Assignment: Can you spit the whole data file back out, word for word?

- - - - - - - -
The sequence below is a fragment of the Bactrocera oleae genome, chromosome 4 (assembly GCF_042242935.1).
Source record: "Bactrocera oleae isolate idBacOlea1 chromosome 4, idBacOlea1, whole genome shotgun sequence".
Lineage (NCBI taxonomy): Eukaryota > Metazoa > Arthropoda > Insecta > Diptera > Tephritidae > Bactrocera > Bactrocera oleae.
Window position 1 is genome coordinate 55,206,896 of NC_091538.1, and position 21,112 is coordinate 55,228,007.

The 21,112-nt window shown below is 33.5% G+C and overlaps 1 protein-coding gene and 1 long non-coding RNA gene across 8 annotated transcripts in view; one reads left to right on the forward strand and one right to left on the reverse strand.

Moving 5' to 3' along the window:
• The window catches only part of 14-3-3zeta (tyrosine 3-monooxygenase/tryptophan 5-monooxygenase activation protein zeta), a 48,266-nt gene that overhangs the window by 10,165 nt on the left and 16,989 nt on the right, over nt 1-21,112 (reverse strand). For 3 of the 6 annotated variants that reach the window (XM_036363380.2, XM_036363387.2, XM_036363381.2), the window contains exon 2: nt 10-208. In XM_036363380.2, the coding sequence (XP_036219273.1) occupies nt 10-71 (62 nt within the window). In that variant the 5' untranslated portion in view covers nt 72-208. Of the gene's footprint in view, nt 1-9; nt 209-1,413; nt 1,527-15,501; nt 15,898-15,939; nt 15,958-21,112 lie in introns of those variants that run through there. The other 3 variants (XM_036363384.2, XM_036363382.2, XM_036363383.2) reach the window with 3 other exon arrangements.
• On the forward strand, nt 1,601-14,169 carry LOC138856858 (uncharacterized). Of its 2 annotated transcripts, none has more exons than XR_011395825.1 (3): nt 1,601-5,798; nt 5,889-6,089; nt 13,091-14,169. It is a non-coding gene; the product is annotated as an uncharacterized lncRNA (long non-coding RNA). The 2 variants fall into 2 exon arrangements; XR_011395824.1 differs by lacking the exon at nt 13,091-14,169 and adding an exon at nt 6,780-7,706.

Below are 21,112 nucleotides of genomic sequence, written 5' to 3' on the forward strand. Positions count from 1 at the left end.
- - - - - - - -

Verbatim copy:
The sequence below is a fragment of the Bactrocera oleae genome, chromosome 4 (assembly GCF_042242935.1).
Source record: "Bactrocera oleae isolate idBacOlea1 chromosome 4, idBacOlea1, whole genome shotgun sequence".
Lineage (NCBI taxonomy): Eukaryota > Metazoa > Arthropoda > Insecta > Diptera > Tephritidae > Bactrocera > Bactrocera oleae.
Window position 1 is genome coordinate 55,206,896 of NC_091538.1, and position 21,112 is coordinate 55,228,007.

The 21,112-nt window shown below is 33.5% G+C and overlaps 1 protein-coding gene and 1 long non-coding RNA gene across 8 annotated transcripts in view; one reads left to right on the forward strand and one right to left on the reverse strand.

Moving 5' to 3' along the window:
• The window catches only part of 14-3-3zeta (tyrosine 3-monooxygenase/tryptophan 5-monooxygenase activation protein zeta), a 48,266-nt gene that overhangs the window by 10,165 nt on the left and 16,989 nt on the right, over nt 1-21,112 (reverse strand). For 3 of the 6 annotated variants that reach the window (XM_036363380.2, XM_036363387.2, XM_036363381.2), the window contains exon 2: nt 10-208. In XM_036363380.2, the coding sequence (XP_036219273.1) occupies nt 10-71 (62 nt within the window). In that variant the 5' untranslated portion in view covers nt 72-208. Of the gene's footprint in view, nt 1-9; nt 209-1,413; nt 1,527-15,501; nt 15,898-15,939; nt 15,958-21,112 lie in introns of those variants that run through there. The other 3 variants (XM_036363384.2, XM_036363382.2, XM_036363383.2) reach the window with 3 other exon arrangements.
• On the forward strand, nt 1,601-14,169 carry LOC138856858 (uncharacterized). Of its 2 annotated transcripts, none has more exons than XR_011395825.1 (3): nt 1,601-5,798; nt 5,889-6,089; nt 13,091-14,169. It is a non-coding gene; the product is annotated as an uncharacterized lncRNA (long non-coding RNA). The 2 variants fall into 2 exon arrangements; XR_011395824.1 differs by lacking the exon at nt 13,091-14,169 and adding an exon at nt 6,780-7,706.

Below are 21,112 nucleotides of genomic sequence, written 5' to 3' on the forward strand. Positions count from 1 at the left end.